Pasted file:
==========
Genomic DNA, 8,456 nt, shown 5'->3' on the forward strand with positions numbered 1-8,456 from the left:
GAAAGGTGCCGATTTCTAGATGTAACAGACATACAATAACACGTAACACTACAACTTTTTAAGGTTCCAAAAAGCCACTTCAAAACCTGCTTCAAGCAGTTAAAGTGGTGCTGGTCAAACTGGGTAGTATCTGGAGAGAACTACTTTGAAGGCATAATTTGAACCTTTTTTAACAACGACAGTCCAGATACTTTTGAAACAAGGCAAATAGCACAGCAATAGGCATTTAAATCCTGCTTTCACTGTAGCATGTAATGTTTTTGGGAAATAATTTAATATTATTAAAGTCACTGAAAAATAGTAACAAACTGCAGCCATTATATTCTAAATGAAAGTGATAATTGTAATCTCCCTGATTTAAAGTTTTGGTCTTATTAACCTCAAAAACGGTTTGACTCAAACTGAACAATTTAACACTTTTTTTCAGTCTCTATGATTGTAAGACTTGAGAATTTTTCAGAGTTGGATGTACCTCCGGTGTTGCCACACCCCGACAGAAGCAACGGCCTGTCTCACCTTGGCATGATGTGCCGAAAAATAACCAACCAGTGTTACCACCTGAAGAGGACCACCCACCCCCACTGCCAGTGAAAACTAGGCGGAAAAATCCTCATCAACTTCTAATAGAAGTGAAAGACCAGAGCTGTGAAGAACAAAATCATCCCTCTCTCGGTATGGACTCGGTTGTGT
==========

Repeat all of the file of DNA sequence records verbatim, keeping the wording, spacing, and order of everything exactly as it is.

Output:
Genomic DNA, 8,456 nt, shown 5'->3' on the forward strand with positions numbered 1-8,456 from the left:
GAAAGGTGCCGATTTCTAGATGTAACAGACATACAATAACACGTAACACTACAACTTTTTAAGGTTCCAAAAAGCCACTTCAAAACCTGCTTCAAGCAGTTAAAGTGGTGCTGGTCAAACTGGGTAGTATCTGGAGAGAACTACTTTGAAGGCATAATTTGAACCTTTTTTAACAACGACAGTCCAGATACTTTTGAAACAAGGCAAATAGCACAGCAATAGGCATTTAAATCCTGCTTTCACTGTAGCATGTAATGTTTTTGGGAAATAATTTAATATTATTAAAGTCACTGAAAAATAGTAACAAACTGCAGCCATTATATTCTAAATGAAAGTGATAATTGTAATCTCCCTGATTTAAAGTTTTGGTCTTATTAACCTCAAAAACGGTTTGACTCAAACTGAACAATTTAACACTTTTTTTCAGTCTCTATGATTGTAAGACTTGAGAATTTTTCAGAGTTGGATGTACCTCCGGTGTTGCCACACCCCGACAGAAGCAACGGCCTGTCTCACCTTGGCATGATGTGCCGAAAAATAACCAACCAGTGTTACCACCTGAAGAGGACCACCCACCCCCACTGCCAGTGAAAACTAGGCGGAAAAATCCTCATCAACTTCTAATAGAAGTGAAAGACCAGAGCTGTGAAGAACAAAATCATCCCTCTCTCGGTATGGACTCGGTTGTGT